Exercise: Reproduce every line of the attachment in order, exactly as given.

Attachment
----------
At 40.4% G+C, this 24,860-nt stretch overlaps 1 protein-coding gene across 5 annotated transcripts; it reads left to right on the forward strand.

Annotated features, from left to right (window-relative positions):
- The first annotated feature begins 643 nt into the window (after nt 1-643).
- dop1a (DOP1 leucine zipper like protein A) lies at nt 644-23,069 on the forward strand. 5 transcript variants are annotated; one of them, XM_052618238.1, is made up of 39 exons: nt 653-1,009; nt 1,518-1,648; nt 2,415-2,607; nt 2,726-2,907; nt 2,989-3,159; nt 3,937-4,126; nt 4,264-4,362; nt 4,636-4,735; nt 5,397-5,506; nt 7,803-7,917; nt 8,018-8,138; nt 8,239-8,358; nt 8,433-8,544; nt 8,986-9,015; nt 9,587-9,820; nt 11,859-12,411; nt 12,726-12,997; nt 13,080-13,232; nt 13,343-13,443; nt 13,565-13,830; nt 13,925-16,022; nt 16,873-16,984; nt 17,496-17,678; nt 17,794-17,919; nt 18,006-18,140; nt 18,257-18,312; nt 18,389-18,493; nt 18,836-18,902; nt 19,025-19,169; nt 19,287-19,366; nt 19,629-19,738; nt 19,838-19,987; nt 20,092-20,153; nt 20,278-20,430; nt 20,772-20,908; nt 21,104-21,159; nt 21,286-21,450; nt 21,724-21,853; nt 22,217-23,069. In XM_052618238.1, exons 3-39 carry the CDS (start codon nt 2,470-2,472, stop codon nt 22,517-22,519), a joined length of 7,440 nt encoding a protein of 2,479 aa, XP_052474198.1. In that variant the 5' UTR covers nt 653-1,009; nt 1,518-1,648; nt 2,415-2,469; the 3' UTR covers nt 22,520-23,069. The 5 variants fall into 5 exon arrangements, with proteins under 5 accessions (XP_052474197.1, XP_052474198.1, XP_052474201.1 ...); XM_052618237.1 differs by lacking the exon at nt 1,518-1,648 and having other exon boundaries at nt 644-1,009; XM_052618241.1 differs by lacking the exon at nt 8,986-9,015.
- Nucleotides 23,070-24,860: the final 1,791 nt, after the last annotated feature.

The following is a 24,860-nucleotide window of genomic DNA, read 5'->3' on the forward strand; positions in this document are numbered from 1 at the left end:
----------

At 40.4% G+C, this 24,860-nt stretch overlaps 1 protein-coding gene across 5 annotated transcripts; it reads left to right on the forward strand.

Annotated features, from left to right (window-relative positions):
- The first annotated feature begins 643 nt into the window (after nt 1-643).
- dop1a (DOP1 leucine zipper like protein A) lies at nt 644-23,069 on the forward strand. 5 transcript variants are annotated; one of them, XM_052618238.1, is made up of 39 exons: nt 653-1,009; nt 1,518-1,648; nt 2,415-2,607; nt 2,726-2,907; nt 2,989-3,159; nt 3,937-4,126; nt 4,264-4,362; nt 4,636-4,735; nt 5,397-5,506; nt 7,803-7,917; nt 8,018-8,138; nt 8,239-8,358; nt 8,433-8,544; nt 8,986-9,015; nt 9,587-9,820; nt 11,859-12,411; nt 12,726-12,997; nt 13,080-13,232; nt 13,343-13,443; nt 13,565-13,830; nt 13,925-16,022; nt 16,873-16,984; nt 17,496-17,678; nt 17,794-17,919; nt 18,006-18,140; nt 18,257-18,312; nt 18,389-18,493; nt 18,836-18,902; nt 19,025-19,169; nt 19,287-19,366; nt 19,629-19,738; nt 19,838-19,987; nt 20,092-20,153; nt 20,278-20,430; nt 20,772-20,908; nt 21,104-21,159; nt 21,286-21,450; nt 21,724-21,853; nt 22,217-23,069. In XM_052618238.1, exons 3-39 carry the CDS (start codon nt 2,470-2,472, stop codon nt 22,517-22,519), a joined length of 7,440 nt encoding a protein of 2,479 aa, XP_052474198.1. In that variant the 5' UTR covers nt 653-1,009; nt 1,518-1,648; nt 2,415-2,469; the 3' UTR covers nt 22,520-23,069. The 5 variants fall into 5 exon arrangements, with proteins under 5 accessions (XP_052474197.1, XP_052474198.1, XP_052474201.1 ...); XM_052618237.1 differs by lacking the exon at nt 1,518-1,648 and having other exon boundaries at nt 644-1,009; XM_052618241.1 differs by lacking the exon at nt 8,986-9,015.
- Nucleotides 23,070-24,860: the final 1,791 nt, after the last annotated feature.

The following is a 24,860-nucleotide window of genomic DNA, read 5'->3' on the forward strand; positions in this document are numbered from 1 at the left end: